Alimony and Tax Filing Explained

Whether you are paying or receiving alimony, counting the alimony as you determine the tax you owe or are due is crucial. Receiving alimony attracts tax, whereas you get a tax deduction if you are paying alimony. The only exemption is for the amounts received for child support. A divorce may look like a final and irrevocable step in a marriage, but tax implications from alimony paid or received persist. It is very crucial to define explicitly and clearly all about the alimony payments at the time of divorce.

What Is Alimony?

Alimony is the amount paid to provide support to a lower-income spouse if you are separated or a former spouse if you are divorced. Property settlements, goods or services are not considered alimony or child support expenses. Only required payments found in a written agreement or court order (not any voluntary payments) are considered alimony. Any modifications in alimony payment need consideration while tax filing.

Alimony and Tax Implications

If you are paying alimony, follow this guide:

• Fill in line 31a of IRS Tax Form 1040 for a tax deduction for the alimony amount and provide your spouse's or ex-spouse's Social Security number.
• One half of the total mortgage payments on a home jointly owned is considered alimony, and you get a tax exemption on it.
• One half of the total real estate taxes or insurance amounts towards a home you jointly own where you and your spouse are both tenants is considered alimony eligible for a tax exemption.

The following is information about when alimony is non-taxable:

• If you file a joint tax return, no alimony tax deduction can be claimed in that year.
• When the final divorce decree is written, there can be a stipulation clause inserted that alimony will not be deductible by the payer or taxable to the recipient or that any payment made will not be called alimony. Then the payer will not get tax benefits.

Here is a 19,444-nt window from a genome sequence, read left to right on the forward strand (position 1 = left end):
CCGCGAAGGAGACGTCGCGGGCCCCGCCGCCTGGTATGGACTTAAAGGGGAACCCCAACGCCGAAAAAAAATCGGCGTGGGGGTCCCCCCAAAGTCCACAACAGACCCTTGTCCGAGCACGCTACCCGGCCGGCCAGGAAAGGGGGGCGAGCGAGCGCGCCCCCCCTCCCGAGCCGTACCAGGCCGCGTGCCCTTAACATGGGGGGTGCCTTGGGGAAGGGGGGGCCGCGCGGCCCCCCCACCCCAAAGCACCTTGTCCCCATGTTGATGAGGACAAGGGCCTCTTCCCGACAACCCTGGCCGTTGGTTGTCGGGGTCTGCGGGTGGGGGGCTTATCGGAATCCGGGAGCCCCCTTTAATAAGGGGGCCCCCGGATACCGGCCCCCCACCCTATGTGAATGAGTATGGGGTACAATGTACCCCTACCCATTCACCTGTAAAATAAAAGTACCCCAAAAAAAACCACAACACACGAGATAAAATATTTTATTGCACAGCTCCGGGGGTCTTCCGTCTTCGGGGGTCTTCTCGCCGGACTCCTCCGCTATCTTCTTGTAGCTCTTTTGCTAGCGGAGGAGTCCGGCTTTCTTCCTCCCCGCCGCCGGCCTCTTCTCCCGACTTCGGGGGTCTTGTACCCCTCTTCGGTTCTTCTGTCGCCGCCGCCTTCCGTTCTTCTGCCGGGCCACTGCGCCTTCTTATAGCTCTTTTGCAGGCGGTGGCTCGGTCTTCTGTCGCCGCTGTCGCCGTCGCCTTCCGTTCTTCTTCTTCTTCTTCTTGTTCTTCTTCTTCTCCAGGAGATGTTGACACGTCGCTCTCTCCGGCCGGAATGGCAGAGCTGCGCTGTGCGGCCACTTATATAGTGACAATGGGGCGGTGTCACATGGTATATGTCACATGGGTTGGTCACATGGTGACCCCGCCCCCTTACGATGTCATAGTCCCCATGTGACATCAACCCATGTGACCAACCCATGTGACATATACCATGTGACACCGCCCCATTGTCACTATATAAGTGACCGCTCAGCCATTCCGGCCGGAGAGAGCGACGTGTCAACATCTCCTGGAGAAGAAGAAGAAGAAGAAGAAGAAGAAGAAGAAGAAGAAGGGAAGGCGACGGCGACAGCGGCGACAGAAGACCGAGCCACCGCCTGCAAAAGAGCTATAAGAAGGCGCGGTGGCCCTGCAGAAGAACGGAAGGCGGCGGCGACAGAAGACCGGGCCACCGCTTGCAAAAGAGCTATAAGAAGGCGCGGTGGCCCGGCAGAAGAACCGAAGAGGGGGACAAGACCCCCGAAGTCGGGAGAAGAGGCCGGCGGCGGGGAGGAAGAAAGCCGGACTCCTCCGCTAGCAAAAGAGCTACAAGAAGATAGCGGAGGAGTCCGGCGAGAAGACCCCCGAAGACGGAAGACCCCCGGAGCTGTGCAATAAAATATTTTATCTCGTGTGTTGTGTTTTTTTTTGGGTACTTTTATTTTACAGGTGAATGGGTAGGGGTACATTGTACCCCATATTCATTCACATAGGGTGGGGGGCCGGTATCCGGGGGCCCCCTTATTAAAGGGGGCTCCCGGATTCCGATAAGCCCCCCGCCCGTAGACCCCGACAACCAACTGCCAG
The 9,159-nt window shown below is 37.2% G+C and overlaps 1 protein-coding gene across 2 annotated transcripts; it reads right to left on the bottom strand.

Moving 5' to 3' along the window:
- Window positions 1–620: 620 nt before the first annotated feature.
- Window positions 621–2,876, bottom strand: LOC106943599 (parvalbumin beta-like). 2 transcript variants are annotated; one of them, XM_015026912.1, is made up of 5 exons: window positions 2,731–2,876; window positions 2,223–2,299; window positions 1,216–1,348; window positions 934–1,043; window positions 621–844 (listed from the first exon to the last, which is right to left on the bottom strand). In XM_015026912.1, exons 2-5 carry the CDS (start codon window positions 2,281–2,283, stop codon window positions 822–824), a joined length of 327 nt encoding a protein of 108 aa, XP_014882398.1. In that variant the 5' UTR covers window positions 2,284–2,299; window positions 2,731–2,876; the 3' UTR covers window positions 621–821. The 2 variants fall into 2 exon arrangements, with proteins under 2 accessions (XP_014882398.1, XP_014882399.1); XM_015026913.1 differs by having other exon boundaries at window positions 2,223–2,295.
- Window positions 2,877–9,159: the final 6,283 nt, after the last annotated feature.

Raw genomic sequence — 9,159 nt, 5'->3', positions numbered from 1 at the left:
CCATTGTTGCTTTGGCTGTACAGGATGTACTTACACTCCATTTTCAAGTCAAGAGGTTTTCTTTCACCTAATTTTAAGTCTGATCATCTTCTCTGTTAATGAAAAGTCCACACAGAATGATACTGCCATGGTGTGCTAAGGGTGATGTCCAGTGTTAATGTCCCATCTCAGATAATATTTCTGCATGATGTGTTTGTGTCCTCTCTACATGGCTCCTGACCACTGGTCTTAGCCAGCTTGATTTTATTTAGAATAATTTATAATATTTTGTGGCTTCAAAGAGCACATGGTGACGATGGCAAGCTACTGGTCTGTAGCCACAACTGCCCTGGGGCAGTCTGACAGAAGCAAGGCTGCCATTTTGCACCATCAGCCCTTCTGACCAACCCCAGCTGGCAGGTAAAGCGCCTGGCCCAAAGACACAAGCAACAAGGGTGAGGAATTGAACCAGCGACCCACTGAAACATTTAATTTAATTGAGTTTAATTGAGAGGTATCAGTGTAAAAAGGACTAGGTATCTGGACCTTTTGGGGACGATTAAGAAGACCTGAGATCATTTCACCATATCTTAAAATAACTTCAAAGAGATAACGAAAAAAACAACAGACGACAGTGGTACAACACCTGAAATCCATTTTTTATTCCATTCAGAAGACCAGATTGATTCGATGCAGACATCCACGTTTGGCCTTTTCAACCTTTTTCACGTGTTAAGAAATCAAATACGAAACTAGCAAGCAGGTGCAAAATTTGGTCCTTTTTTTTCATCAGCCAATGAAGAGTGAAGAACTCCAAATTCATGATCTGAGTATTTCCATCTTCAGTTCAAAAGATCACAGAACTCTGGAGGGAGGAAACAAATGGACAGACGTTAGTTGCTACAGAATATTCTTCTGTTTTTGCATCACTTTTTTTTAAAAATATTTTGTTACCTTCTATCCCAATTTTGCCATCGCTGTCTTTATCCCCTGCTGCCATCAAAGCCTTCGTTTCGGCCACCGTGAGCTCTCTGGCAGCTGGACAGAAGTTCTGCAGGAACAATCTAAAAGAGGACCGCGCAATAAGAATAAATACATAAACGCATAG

If you are receiving alimony, bear these points in mind:

• You have to report the full amount of alimony. On Form 1040, this goes on line 31.
• Failure to report alimony received can result in an audit check by the IRS.

Tax-Filing Status after Divorce:

Year-end marital status (status on December 31st) determines whether you are to file as "single," "married–filing separately" or "married–filing jointly." As per IRS recommendation, estimated payments should be made throughout the year to avoid being presented a huge tax amount that needs to be filed all at once. To file as "head of the household," you will need to be able to fulfill the IRS conditions.

Filing as single: If your divorce is through with a settlement agreement and a final decree, then you can file as single.

Married–filing separately: You can file as "married–filing separately" if your divorce is still not completed as of December 31st.

Married–filing jointly: If you are eligible, you can file jointly to receive some tax relief. However, if your spouse fails to meet the IRS obligations, you will be deemed responsible.

Filing as ‘Head of the Household’

If you meet the following conditions, you can file as "head of the household," which decreases your tax burden somewhat.

1. You paid more than half the maintenance of your home during the year of taxation.
2. Your home was the main place of residence for you and your children for half the year of taxation.
3. Your spouse lived elsewhere and not in your home for six months out of the year of taxation.

Child support is not taxable nor tax deductible.

Getting married, getting divorced, buying a home and all high-end purchases have tax implications. So does alimony. So plan your tax filing accordingly when you are paying or receiving alimony.

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